When the city’s only legal cannabis outlet was out of weed for a week recently, it shone a grow light on the problems and missed opportunities that have plagued NWT’s new green day since cannabis was legalized here in October 2018.
It was thought the GNWT had secured a stable supply of pot, as the shelves at the uptown Liquor Store have blossomed with legal bud for the past year. However, certain popular products have often sold out before new shipments arrived.
The unsteady supply – which has been a nationwide issue since the Trudeau government rushed to keep a 2015 campaign promise – also turned out to be a bummer for the GNWT’s treasury. The Northwest Territories Liquor and Cannabis Commission reported last fall revenue from cannabis was just over $1.3 million – a shortfall of more than 80 per cent from the $5 million in revenue originally budgeted for.
Also, a lot of people still don’t want to be seen picking up some pot along with their wine, as a societal stigma remains around cannabis.
The GNWT continues to tease potential private cannabis retailers with promises of issuing licences for months and months. It can be hit or miss at the Liquor Store as to whether your questions on the various strains and products – leaf, pre-rolled, oils – will be answered with authority. Having the pot sales alongside liquor retailing also defies a federal task force that recommended liquor and cannabis sales not be in the same store.
In December, the GNWT informed ReLeaf NT, a Yellowknife cannabis accessories shop, that its Request for Qualifications (RFQ) submission was successful. However, officials have been hesitant to take the next step.
The issue was raised this week in the NWT Legislative Assembly by Yellowknife North MLA Rylund Johnson. He grilled Finance Minister Caroline Wawzonek over both the delay in authorizing private retailers and the recent cannabis outage in the city.
Wawzonek responded that following the RFQ, another step called a request for proposals (RFP) was due out in January.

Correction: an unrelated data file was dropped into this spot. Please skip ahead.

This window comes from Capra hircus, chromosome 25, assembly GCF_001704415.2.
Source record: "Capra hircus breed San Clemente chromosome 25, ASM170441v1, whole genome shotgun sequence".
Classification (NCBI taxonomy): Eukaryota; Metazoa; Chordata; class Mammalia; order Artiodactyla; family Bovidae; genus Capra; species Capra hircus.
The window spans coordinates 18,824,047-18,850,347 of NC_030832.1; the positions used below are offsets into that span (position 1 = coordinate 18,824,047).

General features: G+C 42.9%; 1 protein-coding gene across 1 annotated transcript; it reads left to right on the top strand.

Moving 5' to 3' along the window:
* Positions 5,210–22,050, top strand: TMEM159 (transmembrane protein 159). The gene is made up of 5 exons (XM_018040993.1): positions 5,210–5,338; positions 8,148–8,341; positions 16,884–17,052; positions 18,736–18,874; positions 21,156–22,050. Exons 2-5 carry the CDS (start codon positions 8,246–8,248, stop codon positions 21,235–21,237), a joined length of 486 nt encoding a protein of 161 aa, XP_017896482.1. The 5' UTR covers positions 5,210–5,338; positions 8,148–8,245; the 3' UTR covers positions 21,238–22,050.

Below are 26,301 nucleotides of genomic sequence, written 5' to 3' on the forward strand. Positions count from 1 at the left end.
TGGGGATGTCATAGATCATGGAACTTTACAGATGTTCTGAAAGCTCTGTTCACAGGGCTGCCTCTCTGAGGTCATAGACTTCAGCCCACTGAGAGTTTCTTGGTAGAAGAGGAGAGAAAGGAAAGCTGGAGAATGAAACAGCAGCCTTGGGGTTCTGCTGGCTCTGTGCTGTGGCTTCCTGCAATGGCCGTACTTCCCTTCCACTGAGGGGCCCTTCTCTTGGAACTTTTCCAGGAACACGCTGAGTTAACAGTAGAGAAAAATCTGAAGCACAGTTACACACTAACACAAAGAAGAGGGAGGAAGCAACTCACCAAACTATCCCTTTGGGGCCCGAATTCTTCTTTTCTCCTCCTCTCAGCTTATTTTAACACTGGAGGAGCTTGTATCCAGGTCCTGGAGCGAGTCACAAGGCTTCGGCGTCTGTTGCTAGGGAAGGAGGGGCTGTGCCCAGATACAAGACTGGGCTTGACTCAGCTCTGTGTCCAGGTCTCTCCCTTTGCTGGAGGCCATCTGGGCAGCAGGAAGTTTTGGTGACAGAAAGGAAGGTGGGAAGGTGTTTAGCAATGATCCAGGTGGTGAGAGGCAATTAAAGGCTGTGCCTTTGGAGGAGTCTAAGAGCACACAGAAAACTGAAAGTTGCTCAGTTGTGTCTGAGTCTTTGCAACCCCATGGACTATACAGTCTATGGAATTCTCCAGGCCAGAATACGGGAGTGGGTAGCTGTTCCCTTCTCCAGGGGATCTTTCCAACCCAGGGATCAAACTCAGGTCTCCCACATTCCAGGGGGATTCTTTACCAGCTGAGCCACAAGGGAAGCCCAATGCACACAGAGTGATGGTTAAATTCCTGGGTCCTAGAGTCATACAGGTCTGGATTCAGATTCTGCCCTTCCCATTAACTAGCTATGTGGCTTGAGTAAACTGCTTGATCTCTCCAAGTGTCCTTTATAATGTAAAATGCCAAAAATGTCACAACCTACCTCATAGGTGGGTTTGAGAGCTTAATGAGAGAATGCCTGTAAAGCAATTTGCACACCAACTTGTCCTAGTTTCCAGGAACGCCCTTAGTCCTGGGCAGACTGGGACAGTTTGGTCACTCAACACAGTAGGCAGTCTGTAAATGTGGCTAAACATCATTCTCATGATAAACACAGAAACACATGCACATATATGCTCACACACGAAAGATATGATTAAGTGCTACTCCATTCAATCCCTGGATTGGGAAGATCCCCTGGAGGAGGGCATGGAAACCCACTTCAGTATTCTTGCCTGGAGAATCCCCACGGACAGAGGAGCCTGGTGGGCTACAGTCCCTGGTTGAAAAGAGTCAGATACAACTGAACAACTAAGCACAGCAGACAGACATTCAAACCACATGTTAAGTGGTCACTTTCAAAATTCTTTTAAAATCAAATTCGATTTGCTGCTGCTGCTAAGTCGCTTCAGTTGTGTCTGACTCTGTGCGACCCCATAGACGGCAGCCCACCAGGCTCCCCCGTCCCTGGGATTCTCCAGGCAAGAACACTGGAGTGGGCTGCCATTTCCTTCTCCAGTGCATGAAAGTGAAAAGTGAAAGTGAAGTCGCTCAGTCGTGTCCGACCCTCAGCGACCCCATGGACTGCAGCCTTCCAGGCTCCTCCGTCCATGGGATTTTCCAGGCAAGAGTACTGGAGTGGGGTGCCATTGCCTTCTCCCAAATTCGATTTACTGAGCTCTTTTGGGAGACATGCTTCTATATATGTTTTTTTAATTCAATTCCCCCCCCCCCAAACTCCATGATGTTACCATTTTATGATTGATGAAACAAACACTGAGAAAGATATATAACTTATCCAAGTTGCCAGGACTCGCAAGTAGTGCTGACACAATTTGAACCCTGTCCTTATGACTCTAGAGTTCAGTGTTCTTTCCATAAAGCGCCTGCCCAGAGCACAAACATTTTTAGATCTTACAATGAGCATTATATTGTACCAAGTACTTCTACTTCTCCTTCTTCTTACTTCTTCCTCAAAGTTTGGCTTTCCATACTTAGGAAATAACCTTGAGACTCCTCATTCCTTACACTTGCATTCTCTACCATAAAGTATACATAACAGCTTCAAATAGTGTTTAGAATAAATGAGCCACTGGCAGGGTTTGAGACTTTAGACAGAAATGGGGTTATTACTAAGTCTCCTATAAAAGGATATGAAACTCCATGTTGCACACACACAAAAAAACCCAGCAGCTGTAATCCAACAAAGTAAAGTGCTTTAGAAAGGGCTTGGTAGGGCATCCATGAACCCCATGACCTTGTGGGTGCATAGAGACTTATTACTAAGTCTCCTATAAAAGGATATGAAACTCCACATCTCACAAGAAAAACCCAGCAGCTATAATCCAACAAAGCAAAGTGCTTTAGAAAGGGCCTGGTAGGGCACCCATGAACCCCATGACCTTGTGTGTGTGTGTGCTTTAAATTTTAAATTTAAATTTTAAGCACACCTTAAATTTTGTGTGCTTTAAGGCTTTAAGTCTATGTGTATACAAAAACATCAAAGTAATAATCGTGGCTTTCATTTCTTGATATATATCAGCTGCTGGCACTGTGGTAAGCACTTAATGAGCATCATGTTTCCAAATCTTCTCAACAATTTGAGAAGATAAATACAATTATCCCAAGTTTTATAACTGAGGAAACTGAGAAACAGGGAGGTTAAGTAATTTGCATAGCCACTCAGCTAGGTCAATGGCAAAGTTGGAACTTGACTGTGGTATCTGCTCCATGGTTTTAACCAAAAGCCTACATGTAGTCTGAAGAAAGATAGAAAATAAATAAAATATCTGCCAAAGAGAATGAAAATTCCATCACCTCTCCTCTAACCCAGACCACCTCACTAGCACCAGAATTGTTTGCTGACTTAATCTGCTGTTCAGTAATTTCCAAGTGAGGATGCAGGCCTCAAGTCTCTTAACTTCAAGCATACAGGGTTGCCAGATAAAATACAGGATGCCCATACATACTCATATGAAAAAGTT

“I acknowledge that it’s now not January,” Wawzonek said on Monday. “I am assured that it will be complete and that that will public this month. I will certainly ensure that I am doing my best to follow up on that date.”
This is simply unacceptable. It’s another sad example of “can’t do” government. There is a bumper crop of bureaucrats to study problems and policy, but they just can’t make the legal cannabis marketplace work. Why is that?
As for the recent crack in the procurement process, Wawzonek said the Northwest Territories Liquor and Cannabis Commission is “tasked with identifying new suppliers, where they’re available.”
Why not think outside that bureaucratic box? One year ago, several Yellowknife city councillors praised a proposed cannabis production facility in the Engle business district. Developer Jordan Harker said the facility – which would require city zoning and be regulated by the federal government would produce competitively priced products and would create roughly 12 full-time jobs and 20 to 25 part-time positions.
The last Yellowknifer heard about this proposal, was that Harker would be seeking approval from Health Canada to get the proposed facility operational.
Having a supply of locally grown cannabis – the possible names are plentiful: Arctic Bud, Northern High or maybe even Polar Buzz – would not only help bolster our local supply, but allow entrepreneurs to grab a piece of the national pot pie.
The whole point behind legalizing cannabis was to take it out of the hands of organized crime and to ensure a safe and regulated product to those of legal age and divert weed-buying green cash into government coffers.
The only people benefiting from all this red tape are the drug dealers and online black market – the very people who were supposed to disappear with the legalization of cannabis.